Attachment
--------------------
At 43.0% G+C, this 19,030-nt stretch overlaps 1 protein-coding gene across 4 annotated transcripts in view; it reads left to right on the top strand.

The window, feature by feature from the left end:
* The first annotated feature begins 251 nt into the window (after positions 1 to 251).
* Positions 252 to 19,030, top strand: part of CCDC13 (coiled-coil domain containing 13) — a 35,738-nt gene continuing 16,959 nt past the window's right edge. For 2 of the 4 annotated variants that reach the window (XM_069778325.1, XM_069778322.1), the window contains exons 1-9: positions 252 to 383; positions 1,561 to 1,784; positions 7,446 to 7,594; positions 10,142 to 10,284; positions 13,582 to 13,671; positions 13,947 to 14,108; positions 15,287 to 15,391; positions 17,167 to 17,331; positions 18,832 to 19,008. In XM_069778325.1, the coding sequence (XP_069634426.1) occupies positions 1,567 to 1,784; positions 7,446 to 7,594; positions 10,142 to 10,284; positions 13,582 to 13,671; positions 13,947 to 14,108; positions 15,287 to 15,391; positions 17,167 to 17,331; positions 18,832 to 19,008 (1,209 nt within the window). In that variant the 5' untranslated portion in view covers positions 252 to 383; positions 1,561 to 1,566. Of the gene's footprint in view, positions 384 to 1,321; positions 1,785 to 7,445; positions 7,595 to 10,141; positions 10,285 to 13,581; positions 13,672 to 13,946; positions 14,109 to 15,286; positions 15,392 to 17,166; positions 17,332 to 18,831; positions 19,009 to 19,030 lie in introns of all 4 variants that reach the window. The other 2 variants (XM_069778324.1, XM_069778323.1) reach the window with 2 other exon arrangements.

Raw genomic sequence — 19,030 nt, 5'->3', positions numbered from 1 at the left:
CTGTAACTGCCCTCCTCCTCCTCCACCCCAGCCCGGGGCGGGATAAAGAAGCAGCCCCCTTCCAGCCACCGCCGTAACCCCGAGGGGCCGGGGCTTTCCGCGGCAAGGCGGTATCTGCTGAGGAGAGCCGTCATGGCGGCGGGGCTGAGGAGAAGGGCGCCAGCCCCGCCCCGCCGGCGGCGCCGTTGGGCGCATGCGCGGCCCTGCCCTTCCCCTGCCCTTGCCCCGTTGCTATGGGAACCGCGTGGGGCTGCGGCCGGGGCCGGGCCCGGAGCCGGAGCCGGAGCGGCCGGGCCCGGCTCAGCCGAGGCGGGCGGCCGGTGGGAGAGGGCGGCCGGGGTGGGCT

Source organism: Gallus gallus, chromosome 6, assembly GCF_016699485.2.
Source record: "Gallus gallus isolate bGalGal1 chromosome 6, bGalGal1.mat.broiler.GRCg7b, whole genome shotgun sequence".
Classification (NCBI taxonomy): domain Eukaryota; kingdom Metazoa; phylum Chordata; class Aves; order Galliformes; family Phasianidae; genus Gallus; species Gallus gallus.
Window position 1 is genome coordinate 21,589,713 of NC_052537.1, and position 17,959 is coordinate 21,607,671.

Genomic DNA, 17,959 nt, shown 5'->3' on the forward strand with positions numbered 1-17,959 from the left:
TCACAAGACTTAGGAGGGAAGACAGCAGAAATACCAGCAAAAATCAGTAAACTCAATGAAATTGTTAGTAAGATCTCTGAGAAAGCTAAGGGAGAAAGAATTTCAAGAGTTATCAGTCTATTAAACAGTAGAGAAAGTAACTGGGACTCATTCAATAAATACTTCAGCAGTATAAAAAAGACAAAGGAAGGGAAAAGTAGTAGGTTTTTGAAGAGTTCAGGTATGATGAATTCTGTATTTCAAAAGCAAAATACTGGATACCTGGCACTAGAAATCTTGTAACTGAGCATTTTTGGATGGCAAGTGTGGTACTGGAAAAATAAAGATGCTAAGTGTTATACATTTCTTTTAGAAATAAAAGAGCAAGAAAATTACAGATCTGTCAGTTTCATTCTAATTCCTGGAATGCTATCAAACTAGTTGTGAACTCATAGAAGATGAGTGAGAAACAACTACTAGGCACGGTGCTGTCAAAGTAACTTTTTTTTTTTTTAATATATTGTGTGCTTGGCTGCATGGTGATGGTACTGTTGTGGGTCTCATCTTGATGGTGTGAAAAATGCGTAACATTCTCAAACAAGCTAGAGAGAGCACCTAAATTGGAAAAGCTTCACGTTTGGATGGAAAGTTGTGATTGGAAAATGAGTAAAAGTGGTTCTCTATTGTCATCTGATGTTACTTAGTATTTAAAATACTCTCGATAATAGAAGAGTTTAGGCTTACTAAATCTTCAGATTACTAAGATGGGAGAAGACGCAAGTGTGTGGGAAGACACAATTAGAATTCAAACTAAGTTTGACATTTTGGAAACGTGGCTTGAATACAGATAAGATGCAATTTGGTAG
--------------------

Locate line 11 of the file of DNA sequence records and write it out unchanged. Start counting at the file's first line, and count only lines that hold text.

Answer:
Genomic DNA, 17,959 nt, shown 5'->3' on the forward strand with positions numbered 1-17,959 from the left: